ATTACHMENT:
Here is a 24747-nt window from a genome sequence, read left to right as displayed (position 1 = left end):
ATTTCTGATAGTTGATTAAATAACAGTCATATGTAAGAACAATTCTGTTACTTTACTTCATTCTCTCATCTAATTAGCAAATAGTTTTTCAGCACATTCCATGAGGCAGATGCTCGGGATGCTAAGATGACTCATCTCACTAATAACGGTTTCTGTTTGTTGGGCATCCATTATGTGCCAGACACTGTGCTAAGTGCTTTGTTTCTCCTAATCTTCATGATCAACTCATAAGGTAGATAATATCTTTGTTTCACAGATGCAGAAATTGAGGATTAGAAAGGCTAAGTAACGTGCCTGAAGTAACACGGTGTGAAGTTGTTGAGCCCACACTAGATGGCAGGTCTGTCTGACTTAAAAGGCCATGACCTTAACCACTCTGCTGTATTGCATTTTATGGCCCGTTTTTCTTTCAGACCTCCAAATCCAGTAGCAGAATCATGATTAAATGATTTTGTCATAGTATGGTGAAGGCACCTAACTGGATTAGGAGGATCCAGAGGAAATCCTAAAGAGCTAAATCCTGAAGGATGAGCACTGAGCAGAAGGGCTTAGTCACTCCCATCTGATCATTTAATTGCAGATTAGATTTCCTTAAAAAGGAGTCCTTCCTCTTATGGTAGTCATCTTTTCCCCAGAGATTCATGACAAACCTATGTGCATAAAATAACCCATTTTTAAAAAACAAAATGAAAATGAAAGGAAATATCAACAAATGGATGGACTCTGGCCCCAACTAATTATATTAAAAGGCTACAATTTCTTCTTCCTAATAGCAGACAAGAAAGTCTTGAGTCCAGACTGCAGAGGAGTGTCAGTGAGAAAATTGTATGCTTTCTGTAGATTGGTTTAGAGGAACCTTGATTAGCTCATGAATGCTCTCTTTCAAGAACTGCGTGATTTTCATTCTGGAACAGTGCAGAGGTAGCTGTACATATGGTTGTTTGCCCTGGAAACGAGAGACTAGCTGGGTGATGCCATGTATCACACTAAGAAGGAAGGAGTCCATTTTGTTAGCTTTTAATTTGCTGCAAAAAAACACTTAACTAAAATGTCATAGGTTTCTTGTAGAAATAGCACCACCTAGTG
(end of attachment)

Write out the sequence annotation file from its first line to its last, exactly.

Here is a 24747-nt window from a genome sequence, read left to right as displayed (position 1 = left end):
ATTTCTGATAGTTGATTAAATAACAGTCATATGTAAGAACAATTCTGTTACTTTACTTCATTCTCTCATCTAATTAGCAAATAGTTTTTCAGCACATTCCATGAGGCAGATGCTCGGGATGCTAAGATGACTCATCTCACTAATAACGGTTTCTGTTTGTTGGGCATCCATTATGTGCCAGACACTGTGCTAAGTGCTTTGTTTCTCCTAATCTTCATGATCAACTCATAAGGTAGATAATATCTTTGTTTCACAGATGCAGAAATTGAGGATTAGAAAGGCTAAGTAACGTGCCTGAAGTAACACGGTGTGAAGTTGTTGAGCCCACACTAGATGGCAGGTCTGTCTGACTTAAAAGGCCATGACCTTAACCACTCTGCTGTATTGCATTTTATGGCCCGTTTTTCTTTCAGACCTCCAAATCCAGTAGCAGAATCATGATTAAATGATTTTGTCATAGTATGGTGAAGGCACCTAACTGGATTAGGAGGATCCAGAGGAAATCCTAAAGAGCTAAATCCTGAAGGATGAGCACTGAGCAGAAGGGCTTAGTCACTCCCATCTGATCATTTAATTGCAGATTAGATTTCCTTAAAAAGGAGTCCTTCCTCTTATGGTAGTCATCTTTTCCCCAGAGATTCATGACAAACCTATGTGCATAAAATAACCCATTTTTAAAAAACAAAATGAAAATGAAAGGAAATATCAACAAATGGATGGACTCTGGCCCCAACTAATTATATTAAAAGGCTACAATTTCTTCTTCCTAATAGCAGACAAGAAAGTCTTGAGTCCAGACTGCAGAGGAGTGTCAGTGAGAAAATTGTATGCTTTCTGTAGATTGGTTTAGAGGAACCTTGATTAGCTCATGAATGCTCTCTTTCAAGAACTGCGTGATTTTCATTCTGGAACAGTGCAGAGGTAGCTGTACATATGGTTGTTTGCCCTGGAAACGAGAGACTAGCTGGGTGATGCCATGTATCACACTAAGAAGGAAGGAGTCCATTTTGTTAGCTTTTAATTTGCTGCAAAAAAACACTTAACTAAAATGTCATAGGTTTCTTGTAGAAATAGCACCACCTAGTG